During the development of Preston into a major manufacturing Lancashire town a small dock was built on the east bank of the River Ribble together with a warehouse for the import and export of goods. In 1845 with the coming of the North Union Railway a branch line was built from the west side of Preston station down a steep curving gradient with a short tunnel to cross what is now Strand Road to serve the dock warehouse and its associated, and later other, businesses. In 1882 Preston Corporation acquired the Dock Navigation Company and the railway in order to develop Preston as a major port. The river channel was diverted and deepened, and the Albert Edward Dock of 40 acres was opened in 1892; the railway was extended to serve the docks, yards and warehouses, and at the time of greatest activity there were one and a half miles of quays, and 28 miles of railway track. There was never a passenger service; the line was exclusively freight and was always owned by Preston Corporation.
Goods which passed through the docks were both coastal and international; cargoes such as timber, petroleum products, fishmeal, coal, china clay, horses, cattle, esparto grass (for paper making), and bananas. These bulk loads were moved by the dock railway system and its 8 steam locomotives. The shunting locos, steam until 1968 and later Sentinel diesel industrial shunters, marshalled wagons into up to 12 trains each day and these were then hauled up the branch line with its fearsome 1:29 gradient via Preston station to the main line south and Ribble Sidings. Notable engines for this work were the old ex LNWR class “G2,” 0-8-0 tender engines, known as “Super Ds” some of which were fitted with steam heating for the substantial banana traffic. Although these engines had a reputation for moving anything on a whiff of steam, they would need all their power to keep the trains moving up the gradient, and when at work could be heard miles away. Heavily loaded trains often had another engine pushing at the rear. One of these engines, 49395, has been preserved in the National Collection and is at present in working order.
Among the shunting locos was a fireless steam loco named “Duke” for use in the timber yards and the oil terminal. We hear that it was occasionally necessary to dispatch a Preston shunting engine down the Dock Branch as it was known to re-charge this engine when it was short of steam. Interestingly, in view of what was to come, in the late 1930s the Armstrong-Whitworth Co provided a prototype 250hp 0-6-0 diesel-electric shunter for trials on the dock system, and this loco was later purchased by Preston Corporation. Steam haulage ceased in 1968 and was replaced by Sentinel diesels.
Despite being the first port to use the new system of containerisation, the estuary and the river channel to the dock were continually subject to adverse tidal conditions and silting, and this, combined with the rise of Liverpool and the general decline of West Coast ports as trade and traffic patterns changed, caused operations to become increasingly uneconomic; the docks closed in 1979. Buildings and installations were dismantled and the dock area earmarked for redevelopment to be known as Riversway. However, the Dock Branch was retained to serve the business park, although the track was realigned from its original layout on the north side – the area now occupied by Morrisons Store. An hydraulically operated swing-bridge was erected across the western end of the dock for road traffic and boat access to the marina, and also to allow a limited service for bitumen and tar rail traffic, diesel hauled down the branch, which continued until 1995.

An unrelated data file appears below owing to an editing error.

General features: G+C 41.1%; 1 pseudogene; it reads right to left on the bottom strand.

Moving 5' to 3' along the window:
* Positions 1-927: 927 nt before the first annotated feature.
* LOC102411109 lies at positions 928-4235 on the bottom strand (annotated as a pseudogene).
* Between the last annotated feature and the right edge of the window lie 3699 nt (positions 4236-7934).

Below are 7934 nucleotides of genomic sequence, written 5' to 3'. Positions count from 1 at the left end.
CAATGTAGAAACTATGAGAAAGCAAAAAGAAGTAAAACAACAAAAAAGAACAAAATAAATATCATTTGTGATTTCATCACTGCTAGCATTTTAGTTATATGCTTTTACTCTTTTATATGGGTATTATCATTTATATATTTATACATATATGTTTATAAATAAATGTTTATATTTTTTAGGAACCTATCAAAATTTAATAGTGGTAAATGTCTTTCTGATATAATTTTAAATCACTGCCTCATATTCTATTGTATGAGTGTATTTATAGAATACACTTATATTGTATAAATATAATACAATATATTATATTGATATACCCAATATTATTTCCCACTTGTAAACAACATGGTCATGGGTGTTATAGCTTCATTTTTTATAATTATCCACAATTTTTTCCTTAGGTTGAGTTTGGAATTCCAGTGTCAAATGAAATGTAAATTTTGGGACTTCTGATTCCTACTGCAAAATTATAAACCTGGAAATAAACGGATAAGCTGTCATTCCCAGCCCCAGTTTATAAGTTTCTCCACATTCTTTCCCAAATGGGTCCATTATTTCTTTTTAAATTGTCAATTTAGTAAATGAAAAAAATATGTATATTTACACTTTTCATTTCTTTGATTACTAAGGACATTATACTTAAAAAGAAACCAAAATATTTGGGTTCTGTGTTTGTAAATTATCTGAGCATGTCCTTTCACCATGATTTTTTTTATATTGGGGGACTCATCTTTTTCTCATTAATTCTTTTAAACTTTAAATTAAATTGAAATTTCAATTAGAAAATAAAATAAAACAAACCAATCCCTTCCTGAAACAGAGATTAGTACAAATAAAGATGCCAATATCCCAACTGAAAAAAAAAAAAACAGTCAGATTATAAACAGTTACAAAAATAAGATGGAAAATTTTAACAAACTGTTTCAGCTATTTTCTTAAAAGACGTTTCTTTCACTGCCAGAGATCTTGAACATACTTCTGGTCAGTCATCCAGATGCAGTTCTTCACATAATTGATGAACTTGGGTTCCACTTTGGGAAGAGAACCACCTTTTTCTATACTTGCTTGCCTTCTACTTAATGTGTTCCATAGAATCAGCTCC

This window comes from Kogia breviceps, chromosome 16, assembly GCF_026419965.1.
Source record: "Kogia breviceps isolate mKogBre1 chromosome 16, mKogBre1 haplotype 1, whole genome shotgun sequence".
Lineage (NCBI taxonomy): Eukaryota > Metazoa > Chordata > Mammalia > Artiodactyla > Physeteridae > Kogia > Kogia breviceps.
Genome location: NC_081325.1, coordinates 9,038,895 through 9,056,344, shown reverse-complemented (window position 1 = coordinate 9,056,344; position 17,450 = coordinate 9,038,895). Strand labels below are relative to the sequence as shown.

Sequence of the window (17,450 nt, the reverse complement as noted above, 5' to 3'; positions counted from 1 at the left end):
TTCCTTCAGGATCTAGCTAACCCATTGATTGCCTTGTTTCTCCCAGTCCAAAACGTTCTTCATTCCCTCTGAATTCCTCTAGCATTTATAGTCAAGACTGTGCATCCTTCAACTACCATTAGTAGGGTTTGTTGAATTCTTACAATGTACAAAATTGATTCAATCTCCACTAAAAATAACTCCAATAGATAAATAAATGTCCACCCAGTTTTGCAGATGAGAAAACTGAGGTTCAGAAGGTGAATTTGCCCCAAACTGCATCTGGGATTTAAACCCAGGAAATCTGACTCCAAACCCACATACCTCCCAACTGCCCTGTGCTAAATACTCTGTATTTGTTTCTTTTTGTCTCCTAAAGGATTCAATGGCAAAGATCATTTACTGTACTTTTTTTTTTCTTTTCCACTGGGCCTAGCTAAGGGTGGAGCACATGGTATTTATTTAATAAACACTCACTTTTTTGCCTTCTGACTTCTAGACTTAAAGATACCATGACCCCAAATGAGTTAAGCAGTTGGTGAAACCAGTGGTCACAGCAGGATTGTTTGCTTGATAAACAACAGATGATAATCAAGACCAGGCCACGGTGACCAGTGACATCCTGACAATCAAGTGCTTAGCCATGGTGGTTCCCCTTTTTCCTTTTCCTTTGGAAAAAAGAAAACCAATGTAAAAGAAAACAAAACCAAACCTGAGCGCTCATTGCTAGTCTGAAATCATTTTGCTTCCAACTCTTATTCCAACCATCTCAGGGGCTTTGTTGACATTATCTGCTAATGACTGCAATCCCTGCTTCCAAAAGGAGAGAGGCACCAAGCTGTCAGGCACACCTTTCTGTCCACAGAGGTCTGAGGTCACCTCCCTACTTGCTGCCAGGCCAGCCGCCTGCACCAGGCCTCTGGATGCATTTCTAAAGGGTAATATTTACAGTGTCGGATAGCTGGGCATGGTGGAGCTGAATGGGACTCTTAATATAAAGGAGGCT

As you see it today:
In 1999 the heritage railway at Southport quit its less than adequate site there and moved to Preston with ambitious plans to develop and operate a heritage steam railway appropriate for a Lancashire city. Plans were drawn up for the station, a platform, museum, sheds, workshops and sidings, with a large car park for visitors. The work required substantial re-equipment to national railway standard of the level crossing at the busy Strand Road, and also the three crossings at the dock development. The running track was re-equipped with signal control gear to permit the safe running of passenger trains monitored from the distinctive control tower seen at the Marina entrance.
An important development from the operating and revenue aspect was the resumption in 2004 of the bitumen trains to the Total Fina Elf plant adjacent to the site. These trains are loaded at Lindsay Oil Refinery on the East Coast and travel overnight to Preston via Hebden Bridge three times each week. The train is delivered by main line diesel loco to the Dock Railway sidings near the Odeon cinema, from which our Ribble Rail Sentinel diesel locos of 1968 shunt the tank cars into the Total Fina Elf plant for discharge, processing, and onward distribution by road.
So freight has returned to Preston Docks; the train trip you can take today still has echoes of the sounds of what once was a busy day to day steam railway at Preston Docks, even if the dock itself is now occupied by small boats, and the steam locos which pull passenger coaches and not trucks are rather smaller than their burly predecessors. We like to think that our passenger coaches give you a pleasant ride to the foot of Strand Road where our line ends, and an opportunity to see the marina and the redeveloped site of the former docks from a new perspective, whether you live locally or have travelled to see us.
As well as our varied and extensive collection of typical industrial locomotives some artefacts from the former dock system can be seen in the museum, together with historic photographs and a map dated 1957 for comparison with the present layout.